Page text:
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Every new command is wrapped in a tweet and posted to Twitter. Following the stream is a great way of staying abreast of the latest commands. For the more discerning, there are Twitter accounts for commands that get a minimum of 3 and 10 votes - that way only the great commands get tweeted.
Use your favourite RSS aggregator to stay in touch with the latest commands. There are feeds mirroring the 3 Twitter streams as well as for virtually every other subset (users, tags, functions,…):
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This command will grep the entire directory looking for any files containing the list of files. This is useful for cleaning out your project of old static files that are no longer in use. Also ignores .svn directories for accurate counts. Replace 'static/images/' with the directory containing the files you want to search for.
On my music directory, I create variable that contains all mp3s files, then I play them with mpg123. -C options enable terminal control key, s for stop, p for pause, f for forward to next song.
Substitute spaces in filename with underscore, it work on the first space encountered.
This command converts filenames with embedded spaces in the current directory replacing spaces with the underscore ("_") character.
Can pipe to tail or change the awk for for file size, groups, users, etc.
This command is almost the same as 'ls -a', but it does not display the current dir (.) or parent (..)
Requieres unoconv (debian package)
If run in bash, this will display all executables that are in your current $PATH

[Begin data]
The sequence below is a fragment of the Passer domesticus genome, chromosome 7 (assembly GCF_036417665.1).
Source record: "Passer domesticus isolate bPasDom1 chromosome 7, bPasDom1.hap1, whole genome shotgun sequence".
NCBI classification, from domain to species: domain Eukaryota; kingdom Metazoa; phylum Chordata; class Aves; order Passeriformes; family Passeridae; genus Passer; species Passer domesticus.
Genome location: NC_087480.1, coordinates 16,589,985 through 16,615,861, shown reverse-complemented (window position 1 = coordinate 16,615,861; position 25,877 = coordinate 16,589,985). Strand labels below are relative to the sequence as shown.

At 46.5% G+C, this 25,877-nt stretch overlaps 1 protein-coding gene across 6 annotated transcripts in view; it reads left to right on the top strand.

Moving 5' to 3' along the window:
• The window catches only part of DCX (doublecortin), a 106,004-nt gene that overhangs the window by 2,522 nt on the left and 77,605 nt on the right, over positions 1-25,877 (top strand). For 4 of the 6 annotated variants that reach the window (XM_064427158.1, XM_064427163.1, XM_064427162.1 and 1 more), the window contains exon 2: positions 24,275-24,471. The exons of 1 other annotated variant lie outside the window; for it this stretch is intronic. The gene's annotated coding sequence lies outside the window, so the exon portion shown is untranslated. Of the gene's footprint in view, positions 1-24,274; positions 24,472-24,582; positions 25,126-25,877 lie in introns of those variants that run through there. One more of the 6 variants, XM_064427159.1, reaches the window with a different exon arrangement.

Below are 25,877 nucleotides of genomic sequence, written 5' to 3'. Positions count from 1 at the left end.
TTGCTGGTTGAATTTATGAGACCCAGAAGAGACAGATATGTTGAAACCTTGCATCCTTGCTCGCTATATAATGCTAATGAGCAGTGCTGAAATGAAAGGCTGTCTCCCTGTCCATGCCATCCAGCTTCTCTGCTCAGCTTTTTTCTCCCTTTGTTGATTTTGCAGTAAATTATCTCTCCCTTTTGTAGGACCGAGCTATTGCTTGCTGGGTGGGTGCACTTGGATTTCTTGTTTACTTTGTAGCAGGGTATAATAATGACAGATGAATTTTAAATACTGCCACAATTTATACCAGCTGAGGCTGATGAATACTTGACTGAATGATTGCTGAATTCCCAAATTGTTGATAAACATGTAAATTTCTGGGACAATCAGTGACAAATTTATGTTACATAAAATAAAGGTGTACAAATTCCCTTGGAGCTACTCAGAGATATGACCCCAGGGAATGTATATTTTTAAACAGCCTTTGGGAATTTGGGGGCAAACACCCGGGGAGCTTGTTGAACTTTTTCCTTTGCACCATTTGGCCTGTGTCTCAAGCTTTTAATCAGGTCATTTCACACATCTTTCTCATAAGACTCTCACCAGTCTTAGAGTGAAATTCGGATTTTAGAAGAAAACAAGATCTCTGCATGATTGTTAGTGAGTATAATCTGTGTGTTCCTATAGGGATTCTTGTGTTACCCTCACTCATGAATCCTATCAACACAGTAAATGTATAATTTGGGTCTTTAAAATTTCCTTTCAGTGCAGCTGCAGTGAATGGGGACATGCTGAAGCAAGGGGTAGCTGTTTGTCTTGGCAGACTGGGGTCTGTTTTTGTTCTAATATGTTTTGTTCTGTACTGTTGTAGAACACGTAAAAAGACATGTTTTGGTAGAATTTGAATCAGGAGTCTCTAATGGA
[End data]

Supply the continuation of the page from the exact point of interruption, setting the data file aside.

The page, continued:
This command is much quicker than the alternative of "sort | uniq -c | sort -n".
Show only the subdirectories in the current directory. In the example above, /lib has 135 files and directories. With this command, the 9 dirs jump out.
Symlinks all files in the base directory to the target directory then lists all of the created symlinks.
This will show all physically connected SATA (and SCSI) drives on your system. This is particularly useful when troubleshooting hard disks.... or when a mount point seems to be missing.
Find files that are older than x days in the working directory and list them. This will recurse all the sub-directories inside the working directory.
By changing the value for -mtime, you can adjust the time and by replacing the ls command with, say, rm, you can remove those files if you wish to.
Note that the file at the given path will have the contents of the (still) deleted file, but it is a new file with a new node number; in other words, this restores the data, but it does not actually "undelete" the old file.
I posted a function declaration encapsulating this functionality to http://www.reddit.com/r/programming/comments/7yx6f/how_to_undelete_any_open_deleted_file_in_linux/c07sqwe (please excuse the crap formatting).